Fungi (was: MSc in the biodiversity and taxonomy of plants

Ken Kinman kinman2 at YAHOO.COM
Wed Mar 1 22:42:58 CST 2006

Well, although Fungi are often considered the Fifth Kingdom, I actually still prefer the Four Kingdom classification of organisms (with eumycotans and other fungal groups within Kingdom Protista).  Metaphyta and Metazoa certainly diverged and diversified enough to be regarded as separate Kingdoms, but "Metafungi" (eumycotans) are a VERY distant third (and thus not surprisingly long subsumed within the study of botany, even though they are actually closer to metazoans).

     Fungal groups are polyphyletic, but they all have strong evolutionary affinities with various protist groups, so raising Fungi to the status of the Fifth Kingdom only confused matters.  Not as much as the horrible "Three Domain" classification, but confusing nevertheless.  Life divided into four Kingdoms: a paraphyletic Monera gives rise to Protista (which paraphyetically gives rise to Metaphyta and Metazoa).  It is amazingly similar to the four-part division of tetrapod classes: a paraphyletic Amphibia gives rise to Reptilia (which paraphyletically gives rise to Mammalia and Aves).  Both result in a Y-shaped tree (both of which are easily understood, unlike the cladifications which began to wreck them in the 1970's and 1980's).  In any case, if you want a Fifth Kingdom, call it Eumycota (NOT Fungi).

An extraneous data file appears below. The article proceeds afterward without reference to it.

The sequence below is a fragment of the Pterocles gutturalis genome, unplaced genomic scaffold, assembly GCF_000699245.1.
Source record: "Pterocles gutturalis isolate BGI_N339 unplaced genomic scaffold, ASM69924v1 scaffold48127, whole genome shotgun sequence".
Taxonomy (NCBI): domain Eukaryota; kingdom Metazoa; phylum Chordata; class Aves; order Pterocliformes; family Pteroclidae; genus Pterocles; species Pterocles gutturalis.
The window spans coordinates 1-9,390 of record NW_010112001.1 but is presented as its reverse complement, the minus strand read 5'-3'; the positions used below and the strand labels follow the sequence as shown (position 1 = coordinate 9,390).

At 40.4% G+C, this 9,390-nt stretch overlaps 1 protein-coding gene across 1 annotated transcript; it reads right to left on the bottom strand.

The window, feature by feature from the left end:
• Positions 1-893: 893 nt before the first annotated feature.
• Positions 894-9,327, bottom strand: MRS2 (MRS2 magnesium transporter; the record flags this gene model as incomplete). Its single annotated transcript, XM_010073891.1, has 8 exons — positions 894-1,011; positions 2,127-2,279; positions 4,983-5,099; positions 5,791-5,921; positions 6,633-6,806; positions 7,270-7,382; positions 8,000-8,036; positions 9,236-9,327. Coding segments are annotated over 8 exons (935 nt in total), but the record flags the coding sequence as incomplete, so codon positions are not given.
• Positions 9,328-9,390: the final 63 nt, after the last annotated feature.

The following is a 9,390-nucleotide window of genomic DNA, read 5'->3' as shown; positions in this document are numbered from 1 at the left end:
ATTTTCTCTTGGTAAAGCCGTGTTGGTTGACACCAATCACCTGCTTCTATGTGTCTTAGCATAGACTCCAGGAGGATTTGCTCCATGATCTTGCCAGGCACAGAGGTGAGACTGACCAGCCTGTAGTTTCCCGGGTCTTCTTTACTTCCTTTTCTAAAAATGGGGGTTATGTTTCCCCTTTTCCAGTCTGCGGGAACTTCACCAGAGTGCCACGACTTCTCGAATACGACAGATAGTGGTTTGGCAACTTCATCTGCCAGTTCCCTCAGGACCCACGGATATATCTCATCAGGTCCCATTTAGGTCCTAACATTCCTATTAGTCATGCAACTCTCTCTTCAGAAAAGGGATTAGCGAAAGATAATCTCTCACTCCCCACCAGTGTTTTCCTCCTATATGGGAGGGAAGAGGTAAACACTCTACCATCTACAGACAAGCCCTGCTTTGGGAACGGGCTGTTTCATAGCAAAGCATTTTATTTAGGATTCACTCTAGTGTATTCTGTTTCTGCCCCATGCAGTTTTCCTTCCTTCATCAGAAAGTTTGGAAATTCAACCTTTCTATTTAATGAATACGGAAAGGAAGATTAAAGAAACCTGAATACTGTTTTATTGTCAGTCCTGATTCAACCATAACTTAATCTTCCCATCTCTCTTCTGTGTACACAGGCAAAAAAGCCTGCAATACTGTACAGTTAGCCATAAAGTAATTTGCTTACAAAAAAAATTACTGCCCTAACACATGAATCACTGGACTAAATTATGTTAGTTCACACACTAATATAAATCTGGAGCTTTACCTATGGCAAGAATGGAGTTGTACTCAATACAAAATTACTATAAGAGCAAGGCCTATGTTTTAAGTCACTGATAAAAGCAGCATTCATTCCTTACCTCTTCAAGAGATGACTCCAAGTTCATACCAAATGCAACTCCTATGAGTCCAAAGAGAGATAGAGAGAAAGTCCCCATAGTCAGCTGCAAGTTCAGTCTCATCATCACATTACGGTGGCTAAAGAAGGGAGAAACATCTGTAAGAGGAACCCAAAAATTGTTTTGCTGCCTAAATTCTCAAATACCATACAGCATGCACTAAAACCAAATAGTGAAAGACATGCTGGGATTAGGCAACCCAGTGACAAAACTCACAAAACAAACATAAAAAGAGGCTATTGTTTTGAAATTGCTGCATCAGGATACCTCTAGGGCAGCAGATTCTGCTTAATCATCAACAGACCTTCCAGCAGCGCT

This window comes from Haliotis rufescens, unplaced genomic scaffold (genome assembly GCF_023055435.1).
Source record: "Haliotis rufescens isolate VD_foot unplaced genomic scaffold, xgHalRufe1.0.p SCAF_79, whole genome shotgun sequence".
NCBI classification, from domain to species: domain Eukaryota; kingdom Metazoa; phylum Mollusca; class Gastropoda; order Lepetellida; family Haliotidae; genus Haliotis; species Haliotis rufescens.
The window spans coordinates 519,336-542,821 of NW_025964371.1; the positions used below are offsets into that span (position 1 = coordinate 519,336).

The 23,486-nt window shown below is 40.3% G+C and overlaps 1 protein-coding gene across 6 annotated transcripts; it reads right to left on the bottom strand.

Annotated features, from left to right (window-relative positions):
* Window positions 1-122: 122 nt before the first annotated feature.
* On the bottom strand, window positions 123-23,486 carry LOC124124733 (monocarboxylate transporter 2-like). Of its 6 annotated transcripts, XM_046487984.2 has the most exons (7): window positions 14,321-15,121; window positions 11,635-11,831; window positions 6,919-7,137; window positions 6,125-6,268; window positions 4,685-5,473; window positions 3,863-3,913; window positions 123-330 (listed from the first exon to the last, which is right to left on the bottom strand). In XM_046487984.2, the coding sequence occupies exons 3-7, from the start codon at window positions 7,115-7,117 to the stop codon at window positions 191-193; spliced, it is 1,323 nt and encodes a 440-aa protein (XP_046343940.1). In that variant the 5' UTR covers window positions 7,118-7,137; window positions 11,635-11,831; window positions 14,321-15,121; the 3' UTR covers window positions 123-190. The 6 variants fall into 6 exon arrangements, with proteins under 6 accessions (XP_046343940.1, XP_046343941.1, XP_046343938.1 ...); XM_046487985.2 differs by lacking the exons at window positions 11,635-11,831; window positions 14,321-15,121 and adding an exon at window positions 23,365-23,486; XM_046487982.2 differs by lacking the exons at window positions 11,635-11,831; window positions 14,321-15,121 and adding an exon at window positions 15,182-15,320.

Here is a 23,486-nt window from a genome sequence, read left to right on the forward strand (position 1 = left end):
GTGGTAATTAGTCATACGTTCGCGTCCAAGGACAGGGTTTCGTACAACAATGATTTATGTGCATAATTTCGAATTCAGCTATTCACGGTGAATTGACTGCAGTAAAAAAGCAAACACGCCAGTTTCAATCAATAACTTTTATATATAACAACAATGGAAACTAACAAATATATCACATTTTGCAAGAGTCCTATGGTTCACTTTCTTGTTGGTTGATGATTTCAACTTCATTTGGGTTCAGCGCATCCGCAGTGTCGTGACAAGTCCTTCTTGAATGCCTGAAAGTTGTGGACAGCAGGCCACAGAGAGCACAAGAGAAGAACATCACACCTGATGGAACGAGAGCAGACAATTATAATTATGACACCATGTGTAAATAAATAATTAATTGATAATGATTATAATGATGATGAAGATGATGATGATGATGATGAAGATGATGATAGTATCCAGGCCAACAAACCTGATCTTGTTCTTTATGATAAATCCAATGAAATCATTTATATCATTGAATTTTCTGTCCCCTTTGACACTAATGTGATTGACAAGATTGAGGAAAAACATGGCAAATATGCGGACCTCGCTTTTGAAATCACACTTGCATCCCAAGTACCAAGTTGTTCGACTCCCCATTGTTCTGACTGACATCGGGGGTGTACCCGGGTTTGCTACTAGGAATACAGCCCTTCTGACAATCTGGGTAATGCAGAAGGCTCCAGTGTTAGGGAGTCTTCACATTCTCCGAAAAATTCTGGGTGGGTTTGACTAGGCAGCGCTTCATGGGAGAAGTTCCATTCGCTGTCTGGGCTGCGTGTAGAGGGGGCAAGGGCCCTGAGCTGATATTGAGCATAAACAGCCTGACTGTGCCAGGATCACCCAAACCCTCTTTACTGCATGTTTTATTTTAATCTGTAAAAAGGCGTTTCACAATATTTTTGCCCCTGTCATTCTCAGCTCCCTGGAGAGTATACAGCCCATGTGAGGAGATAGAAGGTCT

Ken Kinman

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